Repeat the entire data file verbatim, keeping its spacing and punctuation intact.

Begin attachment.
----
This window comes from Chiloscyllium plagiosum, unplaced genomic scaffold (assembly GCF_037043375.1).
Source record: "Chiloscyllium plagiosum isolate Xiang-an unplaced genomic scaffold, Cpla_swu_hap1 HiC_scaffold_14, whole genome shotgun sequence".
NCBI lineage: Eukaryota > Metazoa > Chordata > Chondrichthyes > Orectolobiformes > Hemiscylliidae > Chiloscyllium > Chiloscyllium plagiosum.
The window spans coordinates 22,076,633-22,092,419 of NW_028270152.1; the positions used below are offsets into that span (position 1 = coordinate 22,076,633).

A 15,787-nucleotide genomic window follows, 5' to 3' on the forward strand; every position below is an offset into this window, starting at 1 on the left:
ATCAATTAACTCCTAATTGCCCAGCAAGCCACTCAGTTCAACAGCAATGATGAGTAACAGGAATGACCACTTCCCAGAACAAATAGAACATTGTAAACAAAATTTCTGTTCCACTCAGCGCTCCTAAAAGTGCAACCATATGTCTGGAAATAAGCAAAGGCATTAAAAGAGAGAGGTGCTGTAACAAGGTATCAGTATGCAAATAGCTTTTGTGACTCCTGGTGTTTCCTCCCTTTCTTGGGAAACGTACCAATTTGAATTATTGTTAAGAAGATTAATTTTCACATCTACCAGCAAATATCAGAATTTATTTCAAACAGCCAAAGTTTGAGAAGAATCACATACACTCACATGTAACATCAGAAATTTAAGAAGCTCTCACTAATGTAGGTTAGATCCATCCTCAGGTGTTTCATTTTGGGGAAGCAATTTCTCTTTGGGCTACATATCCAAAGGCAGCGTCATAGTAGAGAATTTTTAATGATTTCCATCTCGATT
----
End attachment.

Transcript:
This window comes from Chiloscyllium plagiosum, unplaced genomic scaffold (assembly GCF_037043375.1).
Source record: "Chiloscyllium plagiosum isolate Xiang-an unplaced genomic scaffold, Cpla_swu_hap1 HiC_scaffold_14, whole genome shotgun sequence".
NCBI lineage: Eukaryota > Metazoa > Chordata > Chondrichthyes > Orectolobiformes > Hemiscylliidae > Chiloscyllium > Chiloscyllium plagiosum.
The window spans coordinates 22,076,633-22,092,419 of NW_028270152.1; the positions used below are offsets into that span (position 1 = coordinate 22,076,633).

A 15,787-nucleotide genomic window follows, 5' to 3' on the forward strand; every position below is an offset into this window, starting at 1 on the left:
ATCAATTAACTCCTAATTGCCCAGCAAGCCACTCAGTTCAACAGCAATGATGAGTAACAGGAATGACCACTTCCCAGAACAAATAGAACATTGTAAACAAAATTTCTGTTCCACTCAGCGCTCCTAAAAGTGCAACCATATGTCTGGAAATAAGCAAAGGCATTAAAAGAGAGAGGTGCTGTAACAAGGTATCAGTATGCAAATAGCTTTTGTGACTCCTGGTGTTTCCTCCCTTTCTTGGGAAACGTACCAATTTGAATTATTGTTAAGAAGATTAATTTTCACATCTACCAGCAAATATCAGAATTTATTTCAAACAGCCAAAGTTTGAGAAGAATCACATACACTCACATGTAACATCAGAAATTTAAGAAGCTCTCACTAATGTAGGTTAGATCCATCCTCAGGTGTTTCATTTTGGGGAAGCAATTTCTCTTTGGGCTACATATCCAAAGGCAGCGTCATAGTAGAGAATTTTTAATGATTTCCATCTCGATT